The pandemic meant that for a year the usual summer exodus to foreign holiday destinations has been banned, and holidays in the UK were also unlawful until recently. It was all rather reminiscent of the Holiday at Home campaign of the 1940s, prompted by the need to reduce travel, save resources and close some seaside resorts because of fears of invasion. Indeed, the phrase Holidays at Home came back into circulation during Covid-19, but with a degree of uncertainty this summer about whether it means stay in your house but do recreational things there or make plans to holiday within the UK at an Air B&B, campsite or with a relative, for example.

On television there are whole genres of programmes about holidays, including consumer advice shows about where to go and what to do, and a few dramas about people on holiday, most prominently Benidorm (2007-18), for example. This blog spotlights just one, Duty Free, which was a Holiday at Home in the sense that although set abroad, it was entirely shot in Leeds, in a TV studio with actors sweating under the overhead lights rather than the Mediterranean sun. Duty Free was an ITV sitcom made by Yorkshire Television about two married couples in their 40s on an off-peak Spanish holiday. The aspirational David (Keith Barron) and his wife Amy (Gwen Taylor) are from Yorkshire and have come to Spain on David’s redundancy money after he loses his job, while the posher Linda (Joanna Van Gyseghem) and Robert (Neil Stacy) are from Henley on Thames. The comedy centres on the hesitant attraction between David and Linda and their secret romantic meetings, and the couples’ class differences.

In the title sequence, a charter airliner flies away from the camera over light, upbeat music, and the title, “Duty Free” is superimposed in the form of a rubber stamp like those on products available at the airport. Holidays give greater licence for pleasurable consumption and also for the transgression of social customs, as we see next. The sequence cuts to David, standing on the balcony of his room at the Spanish hotel, as he drops a rose intended for Amy into the courtyard below.  But the rose falls into the hands of Linda instead as the music modulates into flamenco, signifying not only the setting but also passion and romance.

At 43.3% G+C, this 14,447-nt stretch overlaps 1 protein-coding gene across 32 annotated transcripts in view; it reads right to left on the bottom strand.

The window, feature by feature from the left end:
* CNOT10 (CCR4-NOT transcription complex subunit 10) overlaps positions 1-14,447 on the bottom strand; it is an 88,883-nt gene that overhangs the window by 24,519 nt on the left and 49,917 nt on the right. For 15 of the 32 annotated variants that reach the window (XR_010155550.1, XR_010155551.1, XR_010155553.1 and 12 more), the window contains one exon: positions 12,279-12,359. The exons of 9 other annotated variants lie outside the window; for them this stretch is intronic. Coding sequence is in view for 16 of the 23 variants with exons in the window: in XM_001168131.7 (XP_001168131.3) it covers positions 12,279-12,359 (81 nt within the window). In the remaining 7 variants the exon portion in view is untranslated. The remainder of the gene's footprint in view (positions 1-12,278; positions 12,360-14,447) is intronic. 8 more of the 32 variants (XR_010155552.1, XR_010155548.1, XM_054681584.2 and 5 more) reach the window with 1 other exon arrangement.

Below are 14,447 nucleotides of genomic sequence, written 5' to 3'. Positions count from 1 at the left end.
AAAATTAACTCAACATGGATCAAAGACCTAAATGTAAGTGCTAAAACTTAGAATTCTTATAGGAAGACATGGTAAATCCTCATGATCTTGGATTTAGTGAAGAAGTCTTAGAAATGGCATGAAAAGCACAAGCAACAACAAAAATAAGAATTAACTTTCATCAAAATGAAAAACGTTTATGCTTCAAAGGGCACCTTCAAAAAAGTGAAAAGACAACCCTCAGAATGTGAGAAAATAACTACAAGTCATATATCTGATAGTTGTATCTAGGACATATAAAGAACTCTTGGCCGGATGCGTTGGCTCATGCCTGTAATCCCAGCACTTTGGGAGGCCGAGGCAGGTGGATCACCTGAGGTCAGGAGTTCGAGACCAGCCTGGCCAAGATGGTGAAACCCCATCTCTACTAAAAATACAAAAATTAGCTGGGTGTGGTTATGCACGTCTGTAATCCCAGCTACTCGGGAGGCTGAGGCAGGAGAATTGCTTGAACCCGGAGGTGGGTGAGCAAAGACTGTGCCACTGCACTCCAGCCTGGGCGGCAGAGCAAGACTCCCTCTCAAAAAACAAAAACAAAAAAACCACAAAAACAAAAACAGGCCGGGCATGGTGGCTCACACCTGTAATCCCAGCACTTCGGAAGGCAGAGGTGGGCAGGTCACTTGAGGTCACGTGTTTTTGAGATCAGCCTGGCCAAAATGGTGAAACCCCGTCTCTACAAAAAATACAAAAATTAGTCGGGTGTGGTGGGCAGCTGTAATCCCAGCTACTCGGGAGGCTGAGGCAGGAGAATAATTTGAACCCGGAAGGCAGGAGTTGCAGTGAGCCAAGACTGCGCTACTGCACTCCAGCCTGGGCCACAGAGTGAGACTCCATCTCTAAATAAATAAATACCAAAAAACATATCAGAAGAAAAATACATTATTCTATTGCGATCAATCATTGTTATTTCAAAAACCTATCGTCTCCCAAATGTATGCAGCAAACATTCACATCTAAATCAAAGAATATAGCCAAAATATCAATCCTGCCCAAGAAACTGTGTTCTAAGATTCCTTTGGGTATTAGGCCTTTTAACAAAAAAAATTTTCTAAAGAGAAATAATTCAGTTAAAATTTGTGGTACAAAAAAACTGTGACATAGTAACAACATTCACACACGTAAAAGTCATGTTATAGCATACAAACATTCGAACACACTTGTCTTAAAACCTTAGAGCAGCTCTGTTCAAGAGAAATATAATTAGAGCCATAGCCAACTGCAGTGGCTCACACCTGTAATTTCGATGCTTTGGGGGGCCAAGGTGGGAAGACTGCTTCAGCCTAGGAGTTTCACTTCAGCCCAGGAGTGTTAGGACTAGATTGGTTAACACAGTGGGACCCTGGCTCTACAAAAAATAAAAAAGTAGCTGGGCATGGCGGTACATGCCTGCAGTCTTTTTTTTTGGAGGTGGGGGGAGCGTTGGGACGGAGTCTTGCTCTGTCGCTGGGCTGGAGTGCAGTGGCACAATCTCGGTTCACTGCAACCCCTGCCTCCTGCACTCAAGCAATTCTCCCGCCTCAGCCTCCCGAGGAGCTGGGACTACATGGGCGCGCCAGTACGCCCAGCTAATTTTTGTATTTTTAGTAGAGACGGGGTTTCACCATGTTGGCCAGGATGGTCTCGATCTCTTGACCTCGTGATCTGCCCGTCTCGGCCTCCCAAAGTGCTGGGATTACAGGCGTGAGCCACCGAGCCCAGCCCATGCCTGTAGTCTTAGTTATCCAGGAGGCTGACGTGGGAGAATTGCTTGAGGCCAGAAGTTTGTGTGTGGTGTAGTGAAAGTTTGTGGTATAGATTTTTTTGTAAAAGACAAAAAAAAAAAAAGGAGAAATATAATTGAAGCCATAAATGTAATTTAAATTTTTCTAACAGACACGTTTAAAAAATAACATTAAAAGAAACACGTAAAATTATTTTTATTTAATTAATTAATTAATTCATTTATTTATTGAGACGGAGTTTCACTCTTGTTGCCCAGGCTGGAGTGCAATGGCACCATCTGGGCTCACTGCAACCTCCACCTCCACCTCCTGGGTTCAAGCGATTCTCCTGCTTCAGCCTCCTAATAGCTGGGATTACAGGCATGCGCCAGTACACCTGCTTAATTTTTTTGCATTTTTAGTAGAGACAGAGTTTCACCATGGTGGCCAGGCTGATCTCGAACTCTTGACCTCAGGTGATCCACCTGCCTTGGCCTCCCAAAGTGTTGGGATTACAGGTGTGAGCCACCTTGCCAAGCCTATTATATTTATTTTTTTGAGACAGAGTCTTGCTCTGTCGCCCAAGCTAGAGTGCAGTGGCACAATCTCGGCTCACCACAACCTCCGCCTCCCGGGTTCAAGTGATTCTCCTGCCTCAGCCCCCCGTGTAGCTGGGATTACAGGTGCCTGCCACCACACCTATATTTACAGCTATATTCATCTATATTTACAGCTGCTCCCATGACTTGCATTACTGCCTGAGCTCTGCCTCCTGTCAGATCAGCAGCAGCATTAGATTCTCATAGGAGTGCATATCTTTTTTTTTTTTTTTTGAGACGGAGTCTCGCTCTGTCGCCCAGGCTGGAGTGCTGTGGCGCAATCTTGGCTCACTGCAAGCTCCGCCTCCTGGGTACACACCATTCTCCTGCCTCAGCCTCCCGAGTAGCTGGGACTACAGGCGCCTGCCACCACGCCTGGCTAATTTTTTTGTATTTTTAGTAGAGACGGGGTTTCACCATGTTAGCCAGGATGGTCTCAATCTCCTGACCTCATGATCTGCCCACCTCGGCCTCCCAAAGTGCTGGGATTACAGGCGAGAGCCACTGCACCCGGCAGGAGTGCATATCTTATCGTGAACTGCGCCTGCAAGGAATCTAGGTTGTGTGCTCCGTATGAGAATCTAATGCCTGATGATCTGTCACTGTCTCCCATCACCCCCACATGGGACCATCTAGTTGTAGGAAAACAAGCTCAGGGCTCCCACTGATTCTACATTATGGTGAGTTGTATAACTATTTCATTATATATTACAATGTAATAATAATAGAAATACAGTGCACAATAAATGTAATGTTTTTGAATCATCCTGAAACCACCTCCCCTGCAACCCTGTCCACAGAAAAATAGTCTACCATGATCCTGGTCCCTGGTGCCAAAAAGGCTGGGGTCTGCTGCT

In my favourite episode, “Close Up” (series 3, episode 3, 1986), in the first shot David announces from his balcony that “It’s the Wish You Were Here team!” and Amy emerges to look while the camera follows her gaze down to the courtyard. Judith Chalmers, host of Yorkshire TV’s weekly Wish You Were Here (1974-2003) holiday consumer affairs and travel advice show is moving through the crowd (Fig. 1). The episode is all about performance and adopting social roles, as television prompts the characters to perform for Chalmers’ camera and express both their desires and their failings, exaggerating further the way that being on holiday encourages excess.

Fig. 1 The Wish You Were Here team arrives

Because the series was filmed wholly in a studio, Spain is already a performance, an artifice. But in this episode, the reality established as the baseline of the show is contrasted with the self-conscious performances of Duty Free’s couples as they try to make the best impression on the camera of Wish You Were Here. The real holiday show is simulated within Duty Free and marked by a frame-within-a-frame whenever we see Chalmers’ programme. When the cameras of Wish You Were Here are turned on the characters of Duty Free, a deeper reality about the couples is hilariously revealed.